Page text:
By Mark Kawalya
Japheth Chicco Kawanguzi is a man for whom the proverbial expression “one who has worn many hats” fits like a glove. He has worked jobs that are as different as chalk is from cheese. Currently, he is the team leader at the Innovation Village, a self-sustaining innovators’ hub found in the quiet environs of Ntinda, a Kampala suburb that is quickly gaining traction as an alternative business hub.
The innovation village was developed to serve as a springboard for innovators and entrepreneurs in Uganda, a place where they can interact with a community of local, regional, and global firms to deliver growth.
Japheth was born to Paul and Mary Kawanguzi. His parents were both teachers with the education profession serving as the main source of sustenance for the family for many years.
“I never really saw my mother asleep after 4 a.m. She was always up very early, starting her day’s activities before anyone else was awake. On the other hand, my father used to work past 11 p.m., and from a young age we were shown vivid examples of the necessity of work.” Japheth says.
Chicco was born in 1983 and is the second of three children. “I was the middle child, so I had to get attention at whatever cost,” he chuckles. He has an older brother, and a younger sister.
Japheth had a generally happy childhood, with both parents actively involved in raising him and his siblings. On pay day, their dad would spoil the family after getting his salary, and it was customary for him to tell them to ask him for anything that they wanted. This was always a joyful time in the Kawanguzi household.
He attended a primary school in Kireka that was a faith-based school because his parents believed his character would be moulded by Christian-centred education.
Joining secondary school and clashing with his father
For his secondary school, he joined Bugema Adventist College, and he plugged into school activities like singing in the choir and sports. He didn’t want to return to Bugema Adventist after finishing his ordinary levels. He was accepted to Kiira Collage Butiki after applying. His father, however, objected to him moving to another school, and since father and son had reached a stalemate, Japheth decided to stay home for an entire school term, hoping his father would budge. However, that didn’t happen.
He gave in and returned to Bugema Adventist College for his advanced levels, where he studied economics, geography, and history.
In his senior year, he started working in the family business, which was a school that his parents owned. It was at this point that his father called him to his office one afternoon and informed him about some changes the family was to undergo. “He candidly told me that his earnings could no longer take care of the family satisfactorily. It was for this reason that he had decided to move and seek work in the UK. I didn’t care much about this new development, except that now I could finally boast to my friends that my father was in the UK.” he says with a grin on his face.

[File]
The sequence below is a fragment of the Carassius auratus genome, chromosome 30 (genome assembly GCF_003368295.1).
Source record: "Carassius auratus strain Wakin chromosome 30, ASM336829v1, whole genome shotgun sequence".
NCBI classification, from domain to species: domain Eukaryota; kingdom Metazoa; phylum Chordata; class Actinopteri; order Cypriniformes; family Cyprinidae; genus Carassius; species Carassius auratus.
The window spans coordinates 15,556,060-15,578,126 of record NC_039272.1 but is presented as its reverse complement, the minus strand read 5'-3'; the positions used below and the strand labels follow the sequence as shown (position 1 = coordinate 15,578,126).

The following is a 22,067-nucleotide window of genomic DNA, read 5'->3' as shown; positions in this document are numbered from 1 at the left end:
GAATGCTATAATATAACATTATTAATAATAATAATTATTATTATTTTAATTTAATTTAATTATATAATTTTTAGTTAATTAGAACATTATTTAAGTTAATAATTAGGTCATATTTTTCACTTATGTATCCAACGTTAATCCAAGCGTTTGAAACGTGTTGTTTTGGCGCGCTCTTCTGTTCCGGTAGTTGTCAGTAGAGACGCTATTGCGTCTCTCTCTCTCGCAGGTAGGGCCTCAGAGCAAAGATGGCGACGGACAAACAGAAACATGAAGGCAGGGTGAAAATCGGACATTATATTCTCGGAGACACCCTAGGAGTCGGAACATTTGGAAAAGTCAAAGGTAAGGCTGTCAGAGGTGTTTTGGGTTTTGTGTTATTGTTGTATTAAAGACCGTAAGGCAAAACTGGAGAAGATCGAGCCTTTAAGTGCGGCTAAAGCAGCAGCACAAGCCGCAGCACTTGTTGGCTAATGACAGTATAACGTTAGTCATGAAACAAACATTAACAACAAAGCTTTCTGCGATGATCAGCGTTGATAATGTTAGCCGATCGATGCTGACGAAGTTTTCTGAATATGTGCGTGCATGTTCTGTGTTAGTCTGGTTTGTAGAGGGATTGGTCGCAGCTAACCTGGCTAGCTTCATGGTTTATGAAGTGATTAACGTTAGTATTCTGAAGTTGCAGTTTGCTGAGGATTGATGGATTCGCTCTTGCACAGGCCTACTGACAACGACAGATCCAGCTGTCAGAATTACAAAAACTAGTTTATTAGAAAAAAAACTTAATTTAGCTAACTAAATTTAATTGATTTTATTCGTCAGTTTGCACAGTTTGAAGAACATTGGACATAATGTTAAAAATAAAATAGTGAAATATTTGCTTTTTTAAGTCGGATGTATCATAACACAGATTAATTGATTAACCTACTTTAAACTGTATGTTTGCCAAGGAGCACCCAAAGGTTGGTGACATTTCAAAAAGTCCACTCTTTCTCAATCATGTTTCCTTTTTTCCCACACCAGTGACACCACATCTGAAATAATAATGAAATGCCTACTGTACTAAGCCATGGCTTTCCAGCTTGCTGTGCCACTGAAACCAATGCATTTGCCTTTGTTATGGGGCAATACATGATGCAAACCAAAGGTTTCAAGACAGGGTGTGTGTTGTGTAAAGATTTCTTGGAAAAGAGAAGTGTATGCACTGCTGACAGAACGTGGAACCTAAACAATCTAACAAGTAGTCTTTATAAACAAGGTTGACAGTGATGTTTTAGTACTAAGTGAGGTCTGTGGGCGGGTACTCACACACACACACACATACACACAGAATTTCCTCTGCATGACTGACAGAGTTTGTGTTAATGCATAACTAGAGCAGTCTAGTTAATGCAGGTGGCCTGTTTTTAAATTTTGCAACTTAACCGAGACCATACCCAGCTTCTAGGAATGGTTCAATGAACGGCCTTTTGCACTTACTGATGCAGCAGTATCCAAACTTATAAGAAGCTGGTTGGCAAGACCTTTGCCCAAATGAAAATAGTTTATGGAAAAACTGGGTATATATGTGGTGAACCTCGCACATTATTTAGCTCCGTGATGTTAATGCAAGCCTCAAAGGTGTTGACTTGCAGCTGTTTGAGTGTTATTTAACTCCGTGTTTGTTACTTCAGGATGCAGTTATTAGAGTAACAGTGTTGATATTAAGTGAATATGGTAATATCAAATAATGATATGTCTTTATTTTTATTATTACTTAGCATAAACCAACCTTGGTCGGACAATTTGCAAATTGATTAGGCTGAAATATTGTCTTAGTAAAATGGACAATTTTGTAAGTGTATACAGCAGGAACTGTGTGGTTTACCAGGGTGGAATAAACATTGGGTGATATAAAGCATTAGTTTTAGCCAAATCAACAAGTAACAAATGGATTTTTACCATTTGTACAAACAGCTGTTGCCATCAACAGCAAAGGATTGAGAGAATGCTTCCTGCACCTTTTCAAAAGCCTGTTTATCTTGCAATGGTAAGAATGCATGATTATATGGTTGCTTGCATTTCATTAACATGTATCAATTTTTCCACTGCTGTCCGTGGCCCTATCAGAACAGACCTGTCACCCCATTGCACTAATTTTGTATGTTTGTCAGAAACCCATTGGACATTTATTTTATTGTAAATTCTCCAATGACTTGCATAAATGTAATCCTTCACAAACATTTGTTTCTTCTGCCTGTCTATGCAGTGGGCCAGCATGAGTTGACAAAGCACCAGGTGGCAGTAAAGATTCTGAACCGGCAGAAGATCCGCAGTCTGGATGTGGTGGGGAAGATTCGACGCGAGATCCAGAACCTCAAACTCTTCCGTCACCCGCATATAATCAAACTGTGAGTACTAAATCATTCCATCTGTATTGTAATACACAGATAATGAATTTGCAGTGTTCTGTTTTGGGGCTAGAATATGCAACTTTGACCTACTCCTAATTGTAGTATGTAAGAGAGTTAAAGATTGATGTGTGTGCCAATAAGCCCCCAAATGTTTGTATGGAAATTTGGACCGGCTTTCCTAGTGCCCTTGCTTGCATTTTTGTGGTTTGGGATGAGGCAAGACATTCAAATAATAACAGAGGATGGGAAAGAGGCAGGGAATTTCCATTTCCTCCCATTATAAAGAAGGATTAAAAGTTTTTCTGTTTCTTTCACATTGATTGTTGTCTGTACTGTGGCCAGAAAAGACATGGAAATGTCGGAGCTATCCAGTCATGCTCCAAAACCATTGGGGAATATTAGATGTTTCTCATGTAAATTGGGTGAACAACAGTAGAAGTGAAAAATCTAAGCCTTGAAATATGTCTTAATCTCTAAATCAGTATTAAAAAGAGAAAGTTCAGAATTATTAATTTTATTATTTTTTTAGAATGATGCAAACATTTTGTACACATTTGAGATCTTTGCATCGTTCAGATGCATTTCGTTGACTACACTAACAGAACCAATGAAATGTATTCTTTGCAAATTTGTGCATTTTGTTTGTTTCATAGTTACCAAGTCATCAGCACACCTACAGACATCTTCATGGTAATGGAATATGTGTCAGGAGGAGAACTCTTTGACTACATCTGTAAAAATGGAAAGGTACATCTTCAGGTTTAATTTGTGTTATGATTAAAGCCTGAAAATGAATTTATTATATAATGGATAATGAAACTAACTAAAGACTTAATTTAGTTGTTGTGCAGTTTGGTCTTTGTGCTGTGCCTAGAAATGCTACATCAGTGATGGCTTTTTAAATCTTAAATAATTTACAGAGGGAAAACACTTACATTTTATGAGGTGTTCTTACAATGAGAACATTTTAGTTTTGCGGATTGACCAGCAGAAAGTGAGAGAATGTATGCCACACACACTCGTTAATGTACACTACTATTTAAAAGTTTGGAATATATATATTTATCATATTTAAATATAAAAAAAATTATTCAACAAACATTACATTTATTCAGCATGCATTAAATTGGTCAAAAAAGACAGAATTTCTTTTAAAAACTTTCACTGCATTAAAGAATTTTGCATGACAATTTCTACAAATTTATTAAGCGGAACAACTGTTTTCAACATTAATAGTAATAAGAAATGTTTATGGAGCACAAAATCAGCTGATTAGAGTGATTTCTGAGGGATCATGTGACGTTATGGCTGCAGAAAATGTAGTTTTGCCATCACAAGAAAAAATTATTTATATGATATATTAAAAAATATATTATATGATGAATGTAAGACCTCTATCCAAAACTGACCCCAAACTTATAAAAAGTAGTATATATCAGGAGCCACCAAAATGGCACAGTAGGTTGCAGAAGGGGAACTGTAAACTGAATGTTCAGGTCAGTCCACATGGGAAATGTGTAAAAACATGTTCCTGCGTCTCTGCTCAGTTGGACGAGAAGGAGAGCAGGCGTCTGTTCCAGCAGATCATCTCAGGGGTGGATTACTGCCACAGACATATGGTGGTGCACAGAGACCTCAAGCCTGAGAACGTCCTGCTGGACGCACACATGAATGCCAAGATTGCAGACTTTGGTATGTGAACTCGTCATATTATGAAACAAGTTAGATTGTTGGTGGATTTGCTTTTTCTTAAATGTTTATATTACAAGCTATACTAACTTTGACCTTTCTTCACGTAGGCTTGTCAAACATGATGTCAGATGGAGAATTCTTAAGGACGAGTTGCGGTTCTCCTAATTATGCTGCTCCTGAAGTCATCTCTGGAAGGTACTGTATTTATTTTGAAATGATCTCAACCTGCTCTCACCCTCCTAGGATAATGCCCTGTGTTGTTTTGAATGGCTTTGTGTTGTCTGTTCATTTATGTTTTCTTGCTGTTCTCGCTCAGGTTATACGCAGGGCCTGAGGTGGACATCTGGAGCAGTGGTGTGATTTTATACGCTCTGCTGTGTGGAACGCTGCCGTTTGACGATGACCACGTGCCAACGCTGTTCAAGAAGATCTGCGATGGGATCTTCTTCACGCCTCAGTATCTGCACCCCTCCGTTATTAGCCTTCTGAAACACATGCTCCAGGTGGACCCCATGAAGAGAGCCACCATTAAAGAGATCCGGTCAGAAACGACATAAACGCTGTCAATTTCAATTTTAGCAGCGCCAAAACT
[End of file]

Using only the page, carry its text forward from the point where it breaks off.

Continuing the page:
When he was 16 years old, his parents made the move to the UK, leaving him to help manage the school.
The party that was university life
Japheth got into university on government sponsorship, much to the delight of his family.
He lived in a hostel that accorded him a great deal of freedom to explore the world, which as a young man he had never experienced. “I started going to the club with a few of my friends. The club experience was intoxicating to my young self. The lights, the music, and the people all combined to make clubbing our number one past time. Very soon, we were clubbing every day and losing track of our studies at the university.
One night at about 3:00 am, a friend I was out clubbing with told me that his life was going downhill and that mine was following a similar trajectory. We sobered up and decided to get our lives in order. That was the end of our clubbing after two long years of a party that had never stopped. To me, this is testament that anyone can change their life if they decide to do it.”
For the first time at university, I actually started reading. He went on and completed his university degree, but was still tied down by the school family business that he was helping his parents manage.
The daunting task of searching for a job
Japheth made a number of job applications with no success. He once applied for a job alongside 1350 other people. He was among the last five applicants to make it to the last round of the interview. “Eventually, a really pretty girl was added to our list, and she ended up getting the job.
I decided to go back to my high school and teach economics and entrepreneurship, following in my parents’ footsteps. My parents were proud of me and that I had matured enough to make a decision that needed such humility.”